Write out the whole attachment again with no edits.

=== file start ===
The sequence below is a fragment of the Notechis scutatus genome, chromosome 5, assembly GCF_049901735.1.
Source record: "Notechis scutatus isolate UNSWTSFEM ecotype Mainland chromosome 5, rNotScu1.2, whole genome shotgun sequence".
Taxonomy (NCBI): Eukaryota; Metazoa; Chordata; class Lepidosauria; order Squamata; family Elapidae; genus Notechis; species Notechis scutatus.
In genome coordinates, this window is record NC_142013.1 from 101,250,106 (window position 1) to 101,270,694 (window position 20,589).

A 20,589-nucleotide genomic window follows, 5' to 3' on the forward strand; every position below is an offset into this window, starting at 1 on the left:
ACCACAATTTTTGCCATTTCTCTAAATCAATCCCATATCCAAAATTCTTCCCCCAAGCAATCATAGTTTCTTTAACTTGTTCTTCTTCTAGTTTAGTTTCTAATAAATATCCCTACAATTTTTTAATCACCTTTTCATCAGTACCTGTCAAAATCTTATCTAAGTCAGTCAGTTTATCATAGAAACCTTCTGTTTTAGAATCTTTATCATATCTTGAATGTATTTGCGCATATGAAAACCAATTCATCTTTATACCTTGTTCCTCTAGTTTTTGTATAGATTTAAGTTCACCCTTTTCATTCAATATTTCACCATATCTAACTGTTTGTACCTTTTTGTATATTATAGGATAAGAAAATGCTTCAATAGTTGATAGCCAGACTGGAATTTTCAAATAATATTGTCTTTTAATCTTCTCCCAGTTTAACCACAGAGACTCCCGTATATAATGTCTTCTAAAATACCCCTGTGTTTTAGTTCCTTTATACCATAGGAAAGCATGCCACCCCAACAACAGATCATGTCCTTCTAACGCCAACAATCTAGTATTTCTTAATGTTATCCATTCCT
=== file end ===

The sequence below is a fragment of the Notechis scutatus genome, chromosome 5, assembly GCF_049901735.1.
Source record: "Notechis scutatus isolate UNSWTSFEM ecotype Mainland chromosome 5, rNotScu1.2, whole genome shotgun sequence".
Taxonomy (NCBI): Eukaryota; Metazoa; Chordata; class Lepidosauria; order Squamata; family Elapidae; genus Notechis; species Notechis scutatus.
In genome coordinates, this window is record NC_142013.1 from 101,250,106 (window position 1) to 101,270,694 (window position 20,589).

A 20,589-nucleotide genomic window follows, 5' to 3' on the forward strand; every position below is an offset into this window, starting at 1 on the left:
ACCACAATTTTTGCCATTTCTCTAAATCAATCCCATATCCAAAATTCTTCCCCCAAGCAATCATAGTTTCTTTAACTTGTTCTTCTTCTAGTTTAGTTTCTAATAAATATCCCTACAATTTTTTAATCACCTTTTCATCAGTACCTGTCAAAATCTTATCTAAGTCAGTCAGTTTATCATAGAAACCTTCTGTTTTAGAATCTTTATCATATCTTGAATGTATTTGCGCATATGAAAACCAATTCATCTTTATACCTTGTTCCTCTAGTTTTTGTATAGATTTAAGTTCACCCTTTTCATTCAATATTTCACCATATCTAACTGTTTGTACCTTTTTGTATATTATAGGATAAGAAAATGCTTCAATAGTTGATAGCCAGACTGGAATTTTCAAATAATATTGTCTTTTAATCTTCTCCCAGTTTAACCACAGAGACTCCCGTATATAATGTCTTCTAAAATACCCCTGTGTTTTAGTTCCTTTATACCATAGGAAAGCATGCCACCCCAACAACAGATCATGTCCTTCTAACGCCAACAATCTAGTATTTCTTAATGTTATCCATTCCT